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Murals now permitted in Johnson City's historic district under new guidelines

Zach Vance • Updated Nov 29, 2017 at 11:35 PM

It took six months, but the Historic Zoning Commission finally adopted new guidelines in October permitting murals in specific areas of downtown Johnson City.

After being asked to reassess its mural ban in May, the Commission spent the following months modifying and critiquing language so it could regulate a mural’s size, location and the type of paint or material used without actually infringing on freedom of speech rights.

Under the First Amendment, a governmental body cannot regulate the content of a mural, but the Historic Zoning commissioners also expressed concern over implementing a policy without any content regulation.

As a solution, the Commission included a policy that requires a mural first gain approval from the Johnson City Arts Council, a nonprofit, privately funded arts committee.

At the time of a mural’s review, the Johnson City Historic Zoning Commission will only review the wall where the mural is to be placed and the manner in which it will be installed.

Murals can only be approved on non-street facing walls, which aren’t located beside parking lots. The wall must also be at an angle greater than 45 degrees from the street facade.

Mural permits are granted for five-year periods, but can be removed earlier under specific circumstances or through approval from the Commission.

The new mural language doesn’t incorporate a grandfather clause for existing murals, although Historic Zoning Commission Chairman Hal Hunter said existing murals were more or less considered “grandfathered,” because the new policy would not apply to them.

Three years ago, business owner Dick Nelson drew some grumblings from Johnson City code enforcement officers over a large graffiti-style painting on the rear of his building, which is in the Historic District. As of late, Nelson said the issue has slowly dissipated, a trend he hopes continues.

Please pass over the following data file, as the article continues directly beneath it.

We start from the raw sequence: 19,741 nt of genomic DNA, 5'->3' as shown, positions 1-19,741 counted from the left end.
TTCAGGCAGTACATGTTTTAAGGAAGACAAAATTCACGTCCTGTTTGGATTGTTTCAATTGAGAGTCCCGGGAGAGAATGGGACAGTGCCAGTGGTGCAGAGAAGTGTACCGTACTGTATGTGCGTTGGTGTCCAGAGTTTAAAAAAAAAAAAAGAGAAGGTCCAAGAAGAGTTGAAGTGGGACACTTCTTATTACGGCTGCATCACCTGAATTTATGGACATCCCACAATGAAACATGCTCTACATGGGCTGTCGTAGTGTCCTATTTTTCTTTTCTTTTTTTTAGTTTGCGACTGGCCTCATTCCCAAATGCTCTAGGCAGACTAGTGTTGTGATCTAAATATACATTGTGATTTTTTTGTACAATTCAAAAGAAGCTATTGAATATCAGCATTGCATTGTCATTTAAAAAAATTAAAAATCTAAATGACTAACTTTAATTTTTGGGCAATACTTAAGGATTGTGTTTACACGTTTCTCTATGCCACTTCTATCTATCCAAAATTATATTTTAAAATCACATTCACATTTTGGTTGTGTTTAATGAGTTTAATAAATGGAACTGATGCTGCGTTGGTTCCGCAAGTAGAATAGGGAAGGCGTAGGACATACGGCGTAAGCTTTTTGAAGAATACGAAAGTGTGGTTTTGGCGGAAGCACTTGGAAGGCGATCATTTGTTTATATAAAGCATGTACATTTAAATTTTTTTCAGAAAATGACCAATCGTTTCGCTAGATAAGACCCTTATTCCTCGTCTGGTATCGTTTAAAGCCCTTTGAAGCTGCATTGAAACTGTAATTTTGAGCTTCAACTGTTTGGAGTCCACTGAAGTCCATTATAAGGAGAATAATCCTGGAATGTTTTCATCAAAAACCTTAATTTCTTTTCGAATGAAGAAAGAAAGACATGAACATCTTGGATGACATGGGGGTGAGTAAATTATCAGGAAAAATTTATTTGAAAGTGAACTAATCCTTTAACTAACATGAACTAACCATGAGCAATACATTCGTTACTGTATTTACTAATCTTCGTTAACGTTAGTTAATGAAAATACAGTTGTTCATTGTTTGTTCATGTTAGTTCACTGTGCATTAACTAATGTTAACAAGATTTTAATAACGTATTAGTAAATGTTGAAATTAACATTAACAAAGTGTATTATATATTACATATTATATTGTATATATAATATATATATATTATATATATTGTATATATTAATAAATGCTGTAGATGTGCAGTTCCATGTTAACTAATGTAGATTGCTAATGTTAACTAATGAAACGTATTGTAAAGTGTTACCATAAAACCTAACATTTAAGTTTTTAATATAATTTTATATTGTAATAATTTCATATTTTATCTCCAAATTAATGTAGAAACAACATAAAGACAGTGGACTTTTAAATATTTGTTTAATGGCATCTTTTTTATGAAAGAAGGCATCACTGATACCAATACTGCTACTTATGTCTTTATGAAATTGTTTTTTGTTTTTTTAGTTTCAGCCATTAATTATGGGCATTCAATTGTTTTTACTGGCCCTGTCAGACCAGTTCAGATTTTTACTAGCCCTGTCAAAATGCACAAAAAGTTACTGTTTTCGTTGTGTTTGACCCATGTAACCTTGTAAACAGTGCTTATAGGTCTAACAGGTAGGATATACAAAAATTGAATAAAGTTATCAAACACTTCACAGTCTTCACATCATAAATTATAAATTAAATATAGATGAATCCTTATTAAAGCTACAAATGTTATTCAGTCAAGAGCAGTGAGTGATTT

Murals can be applied using silicate dye paints or breathable mesh vinyl, which is what the Johnson City Development Authority is hoping to use for a mural along the breezeway separating the Downtown Square parking lot and West Main Street.

The whole reason the Commission even considered overturning its mural ban earlier this year was due to a request from JCDA Director of Downtown Development Dianna Cantler.

Cantler and the Authority crafted a plan to transform the dark and gloomy walkway covered by a canopy into a sociable gathering area, complete with an interactive one-dimensional mural.

“Artwork encourages people to linger. We want people to come downtown and enjoy — not just the historic buildings and the facades — but also enjoy art on a larger scale than what you might see in a museum,” Cantler said.

Despite now having the go-ahead to paint the mural, Cantler said on Wednesday that the breezeway project, which includes new lighting fixtures and benches, won’t begin until January, which is when the Public Works Department will begin installing electrical conduits.

Cantler initially foresaw painting a large butterfly or chalkboard for the area, but now is hoping to partner with students at East Tennessee State University to create the mural.

“We're working with somebody at ETSU to let students propose art for the interactive mural part (of the breezeway). So we're going to wait and do that when they come back for the spring semester,” Cantler said.

“The goal is to have it all completed by March. When the weather turns nice again, we'll have everything ready to go.”

Instead of hiring an artist to actually paint the mural, Cantler said it would be much more cost-effective and temporary to have the design commercially printed on vinyl and then installed with heat guns.

“There's no damage to the brick, but it's also a cost-effective measure because the artist is not out there having to paint on the wall. The labor is a lot less,” Cantler said.

“This is just a way that's a little more temporary, and then it makes it sort of unique. In the case of the breezeway, it works really well because we can take it down in two or three years and put another one up.”

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